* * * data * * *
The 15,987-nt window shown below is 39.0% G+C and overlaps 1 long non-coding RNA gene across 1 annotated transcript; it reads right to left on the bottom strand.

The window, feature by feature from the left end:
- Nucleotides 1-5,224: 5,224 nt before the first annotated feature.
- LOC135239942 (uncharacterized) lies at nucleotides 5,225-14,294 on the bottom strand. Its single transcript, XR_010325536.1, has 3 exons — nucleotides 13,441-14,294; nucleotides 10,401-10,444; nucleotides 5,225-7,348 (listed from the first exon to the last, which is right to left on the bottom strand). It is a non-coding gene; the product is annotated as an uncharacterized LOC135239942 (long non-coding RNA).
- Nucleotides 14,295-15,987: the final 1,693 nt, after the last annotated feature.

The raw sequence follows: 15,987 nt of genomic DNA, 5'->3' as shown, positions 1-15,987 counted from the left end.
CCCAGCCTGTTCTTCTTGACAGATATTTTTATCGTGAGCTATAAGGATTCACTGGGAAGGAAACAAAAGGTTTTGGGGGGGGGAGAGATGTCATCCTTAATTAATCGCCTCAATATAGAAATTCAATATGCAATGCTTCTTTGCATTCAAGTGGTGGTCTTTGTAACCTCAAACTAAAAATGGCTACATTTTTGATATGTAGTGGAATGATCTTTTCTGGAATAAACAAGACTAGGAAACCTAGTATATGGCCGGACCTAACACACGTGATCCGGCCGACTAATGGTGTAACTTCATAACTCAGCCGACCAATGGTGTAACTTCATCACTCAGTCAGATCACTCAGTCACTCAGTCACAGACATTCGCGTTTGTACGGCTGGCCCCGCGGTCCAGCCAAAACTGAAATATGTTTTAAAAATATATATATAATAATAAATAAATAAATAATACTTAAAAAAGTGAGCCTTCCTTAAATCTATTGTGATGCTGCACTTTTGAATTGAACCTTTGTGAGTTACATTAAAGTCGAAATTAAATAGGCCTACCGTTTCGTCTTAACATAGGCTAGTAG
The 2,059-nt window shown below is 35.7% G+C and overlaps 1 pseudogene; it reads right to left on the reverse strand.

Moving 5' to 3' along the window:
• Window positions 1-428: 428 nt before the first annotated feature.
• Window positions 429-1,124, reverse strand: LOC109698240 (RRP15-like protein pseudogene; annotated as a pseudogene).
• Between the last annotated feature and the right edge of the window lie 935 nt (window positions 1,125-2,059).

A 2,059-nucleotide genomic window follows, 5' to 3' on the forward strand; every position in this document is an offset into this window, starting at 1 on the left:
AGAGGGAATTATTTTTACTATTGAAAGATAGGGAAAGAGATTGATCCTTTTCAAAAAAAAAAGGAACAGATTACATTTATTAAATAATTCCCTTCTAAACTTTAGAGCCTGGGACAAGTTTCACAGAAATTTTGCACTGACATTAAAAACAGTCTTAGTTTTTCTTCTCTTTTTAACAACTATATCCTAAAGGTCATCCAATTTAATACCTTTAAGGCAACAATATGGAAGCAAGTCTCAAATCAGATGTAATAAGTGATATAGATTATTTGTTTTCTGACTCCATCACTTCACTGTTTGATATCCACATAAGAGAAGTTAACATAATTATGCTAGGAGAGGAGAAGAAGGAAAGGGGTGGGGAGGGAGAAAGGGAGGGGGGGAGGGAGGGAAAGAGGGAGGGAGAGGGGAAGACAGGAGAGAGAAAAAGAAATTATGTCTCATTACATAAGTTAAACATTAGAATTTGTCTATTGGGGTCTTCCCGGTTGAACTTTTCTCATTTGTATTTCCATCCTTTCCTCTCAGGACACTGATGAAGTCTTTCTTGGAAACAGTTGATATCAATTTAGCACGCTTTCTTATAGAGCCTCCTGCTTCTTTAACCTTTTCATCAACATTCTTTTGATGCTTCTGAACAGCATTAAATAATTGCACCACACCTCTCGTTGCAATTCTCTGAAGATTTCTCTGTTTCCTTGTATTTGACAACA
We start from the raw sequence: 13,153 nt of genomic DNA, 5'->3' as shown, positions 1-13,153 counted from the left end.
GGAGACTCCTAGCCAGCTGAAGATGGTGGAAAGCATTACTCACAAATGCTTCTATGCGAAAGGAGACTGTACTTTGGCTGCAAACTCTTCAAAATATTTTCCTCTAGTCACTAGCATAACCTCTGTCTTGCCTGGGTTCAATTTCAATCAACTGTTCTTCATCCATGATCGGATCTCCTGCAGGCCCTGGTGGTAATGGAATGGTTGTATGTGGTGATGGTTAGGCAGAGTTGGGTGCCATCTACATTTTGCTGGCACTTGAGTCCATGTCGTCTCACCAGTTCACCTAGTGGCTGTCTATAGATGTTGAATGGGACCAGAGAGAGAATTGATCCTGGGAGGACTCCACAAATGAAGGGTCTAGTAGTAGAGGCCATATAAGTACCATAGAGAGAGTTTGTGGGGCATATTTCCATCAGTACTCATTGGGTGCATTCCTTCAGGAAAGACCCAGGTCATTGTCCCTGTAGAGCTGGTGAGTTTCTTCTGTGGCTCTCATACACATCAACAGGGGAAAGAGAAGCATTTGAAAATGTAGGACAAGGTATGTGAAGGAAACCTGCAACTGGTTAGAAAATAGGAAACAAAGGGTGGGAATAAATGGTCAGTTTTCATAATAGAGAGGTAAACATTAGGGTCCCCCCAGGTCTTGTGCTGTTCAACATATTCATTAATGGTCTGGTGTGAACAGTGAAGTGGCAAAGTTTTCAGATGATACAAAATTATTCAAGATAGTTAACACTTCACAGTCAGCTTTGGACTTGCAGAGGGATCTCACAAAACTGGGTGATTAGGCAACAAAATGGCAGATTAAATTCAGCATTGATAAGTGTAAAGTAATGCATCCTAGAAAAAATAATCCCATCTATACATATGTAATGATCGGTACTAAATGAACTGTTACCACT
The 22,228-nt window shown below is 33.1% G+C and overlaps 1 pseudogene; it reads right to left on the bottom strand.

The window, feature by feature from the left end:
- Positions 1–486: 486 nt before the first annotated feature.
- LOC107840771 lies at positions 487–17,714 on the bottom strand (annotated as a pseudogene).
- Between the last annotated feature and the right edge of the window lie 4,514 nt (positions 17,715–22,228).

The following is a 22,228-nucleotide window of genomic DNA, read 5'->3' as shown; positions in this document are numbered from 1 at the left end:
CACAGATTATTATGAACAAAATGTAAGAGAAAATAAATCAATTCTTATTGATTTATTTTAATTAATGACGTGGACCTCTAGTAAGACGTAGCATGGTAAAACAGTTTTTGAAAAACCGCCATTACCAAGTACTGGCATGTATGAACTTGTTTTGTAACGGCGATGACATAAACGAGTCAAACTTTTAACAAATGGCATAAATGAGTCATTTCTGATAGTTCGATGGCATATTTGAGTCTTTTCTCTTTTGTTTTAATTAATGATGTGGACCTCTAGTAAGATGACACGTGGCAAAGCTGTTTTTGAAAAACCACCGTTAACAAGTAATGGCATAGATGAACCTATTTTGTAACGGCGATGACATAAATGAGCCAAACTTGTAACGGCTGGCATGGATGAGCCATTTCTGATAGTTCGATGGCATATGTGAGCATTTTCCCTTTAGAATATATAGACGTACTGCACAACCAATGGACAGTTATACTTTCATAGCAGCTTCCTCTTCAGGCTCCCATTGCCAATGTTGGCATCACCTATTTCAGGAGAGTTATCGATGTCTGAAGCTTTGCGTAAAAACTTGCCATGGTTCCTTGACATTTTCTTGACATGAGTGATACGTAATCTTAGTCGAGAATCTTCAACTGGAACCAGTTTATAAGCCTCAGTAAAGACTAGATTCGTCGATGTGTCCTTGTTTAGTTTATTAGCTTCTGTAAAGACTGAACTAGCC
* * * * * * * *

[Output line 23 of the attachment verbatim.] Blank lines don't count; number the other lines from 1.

CACAGATTATTATGAACAAAATGTAAGAGAAAATAAATCAATTCTTATTGATTTATTTTAATTAATGACGTGGACCTCTAGTAAGACGTAGCATGGTAAAACAGTTTTTGAAAAACCGCCATTACCAAGTACTGGCATGTATGAACTTGTTTTGTAACGGCGATGACATAAACGAGTCAAACTTTTAACAAATGGCATAAATGAGTCATTTCTGATAGTTCGATGGCATATTTGAGTCTTTTCTCTTTTGTTTTAATTAATGATGTGGACCTCTAGTAAGATGACACGTGGCAAAGCTGTTTTTGAAAAACCACCGTTAACAAGTAATGGCATAGATGAACCTATTTTGTAACGGCGATGACATAAATGAGCCAAACTTGTAACGGCTGGCATGGATGAGCCATTTCTGATAGTTCGATGGCATATGTGAGCATTTTCCCTTTAGAATATATAGACGTACTGCACAACCAATGGACAGTTATACTTTCATAGCAGCTTCCTCTTCAGGCTCCCATTGCCAATGTTGGCATCACCTATTTCAGGAGAGTTATCGATGTCTGAAGCTTTGCGTAAAAACTTGCCATGGTTCCTTGACATTTTCTTGACATGAGTGATACGTAATCTTAGTCGAGAATCTTCAACTGGAACCAGTTTATAAGCCTCAGTAAAGACTAGATTCGTCGATGTGTCCTTGTTTAGTTTATTAGCTTCTGTAAAGACTGAACTAGCC